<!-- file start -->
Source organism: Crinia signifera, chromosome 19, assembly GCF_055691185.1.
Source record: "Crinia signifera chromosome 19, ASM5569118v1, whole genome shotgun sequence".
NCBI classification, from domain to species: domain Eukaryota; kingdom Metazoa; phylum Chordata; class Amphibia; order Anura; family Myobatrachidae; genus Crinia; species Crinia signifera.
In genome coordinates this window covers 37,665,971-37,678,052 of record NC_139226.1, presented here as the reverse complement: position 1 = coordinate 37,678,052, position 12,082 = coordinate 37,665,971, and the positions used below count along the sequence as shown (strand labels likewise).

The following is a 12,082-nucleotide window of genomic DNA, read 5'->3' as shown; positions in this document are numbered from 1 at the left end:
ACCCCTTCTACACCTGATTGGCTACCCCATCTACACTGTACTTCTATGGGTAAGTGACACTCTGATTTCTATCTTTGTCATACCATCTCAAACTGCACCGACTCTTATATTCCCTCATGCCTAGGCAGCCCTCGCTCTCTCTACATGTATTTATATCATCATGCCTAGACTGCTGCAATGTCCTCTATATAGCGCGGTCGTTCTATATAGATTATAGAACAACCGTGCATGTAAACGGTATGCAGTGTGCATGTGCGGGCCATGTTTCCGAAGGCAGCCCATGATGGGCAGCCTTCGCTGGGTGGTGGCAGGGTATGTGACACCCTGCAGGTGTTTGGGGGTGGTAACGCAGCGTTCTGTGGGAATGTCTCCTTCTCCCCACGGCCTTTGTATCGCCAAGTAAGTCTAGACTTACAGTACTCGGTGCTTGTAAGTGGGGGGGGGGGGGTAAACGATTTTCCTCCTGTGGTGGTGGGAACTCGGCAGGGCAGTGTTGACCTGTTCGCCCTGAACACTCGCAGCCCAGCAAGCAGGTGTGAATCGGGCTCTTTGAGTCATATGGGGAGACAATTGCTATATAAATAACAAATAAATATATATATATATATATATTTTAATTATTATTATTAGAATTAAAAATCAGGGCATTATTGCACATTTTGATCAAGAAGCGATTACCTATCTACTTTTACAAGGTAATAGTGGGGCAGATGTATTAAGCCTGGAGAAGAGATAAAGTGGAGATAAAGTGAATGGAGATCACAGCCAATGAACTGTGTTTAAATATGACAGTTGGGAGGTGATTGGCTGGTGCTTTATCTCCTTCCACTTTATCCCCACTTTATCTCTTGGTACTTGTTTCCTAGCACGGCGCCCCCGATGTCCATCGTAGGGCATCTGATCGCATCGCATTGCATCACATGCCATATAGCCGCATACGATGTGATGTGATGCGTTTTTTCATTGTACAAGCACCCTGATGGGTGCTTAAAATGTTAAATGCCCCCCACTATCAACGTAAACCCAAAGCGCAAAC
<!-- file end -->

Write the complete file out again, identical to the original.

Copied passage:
Source organism: Crinia signifera, chromosome 19, assembly GCF_055691185.1.
Source record: "Crinia signifera chromosome 19, ASM5569118v1, whole genome shotgun sequence".
NCBI classification, from domain to species: domain Eukaryota; kingdom Metazoa; phylum Chordata; class Amphibia; order Anura; family Myobatrachidae; genus Crinia; species Crinia signifera.
In genome coordinates this window covers 37,665,971-37,678,052 of record NC_139226.1, presented here as the reverse complement: position 1 = coordinate 37,678,052, position 12,082 = coordinate 37,665,971, and the positions used below count along the sequence as shown (strand labels likewise).

The following is a 12,082-nucleotide window of genomic DNA, read 5'->3' as shown; positions in this document are numbered from 1 at the left end:
ACCCCTTCTACACCTGATTGGCTACCCCATCTACACTGTACTTCTATGGGTAAGTGACACTCTGATTTCTATCTTTGTCATACCATCTCAAACTGCACCGACTCTTATATTCCCTCATGCCTAGGCAGCCCTCGCTCTCTCTACATGTATTTATATCATCATGCCTAGACTGCTGCAATGTCCTCTATATAGCGCGGTCGTTCTATATAGATTATAGAACAACCGTGCATGTAAACGGTATGCAGTGTGCATGTGCGGGCCATGTTTCCGAAGGCAGCCCATGATGGGCAGCCTTCGCTGGGTGGTGGCAGGGTATGTGACACCCTGCAGGTGTTTGGGGGTGGTAACGCAGCGTTCTGTGGGAATGTCTCCTTCTCCCCACGGCCTTTGTATCGCCAAGTAAGTCTAGACTTACAGTACTCGGTGCTTGTAAGTGGGGGGGGGGGGGTAAACGATTTTCCTCCTGTGGTGGTGGGAACTCGGCAGGGCAGTGTTGACCTGTTCGCCCTGAACACTCGCAGCCCAGCAAGCAGGTGTGAATCGGGCTCTTTGAGTCATATGGGGAGACAATTGCTATATAAATAACAAATAAATATATATATATATATATATTTTAATTATTATTATTAGAATTAAAAATCAGGGCATTATTGCACATTTTGATCAAGAAGCGATTACCTATCTACTTTTACAAGGTAATAGTGGGGCAGATGTATTAAGCCTGGAGAAGAGATAAAGTGGAGATAAAGTGAATGGAGATCACAGCCAATGAACTGTGTTTAAATATGACAGTTGGGAGGTGATTGGCTGGTGCTTTATCTCCTTCCACTTTATCCCCACTTTATCTCTTGGTACTTGTTTCCTAGCACGGCGCCCCCGATGTCCATCGTAGGGCATCTGATCGCATCGCATTGCATCACATGCCATATAGCCGCATACGATGTGATGTGATGCGTTTTTTCATTGTACAAGCACCCTGATGGGTGCTTAAAATGTTAAATGCCCCCCACTATCAACGTAAACCCAAAGCGCAAAC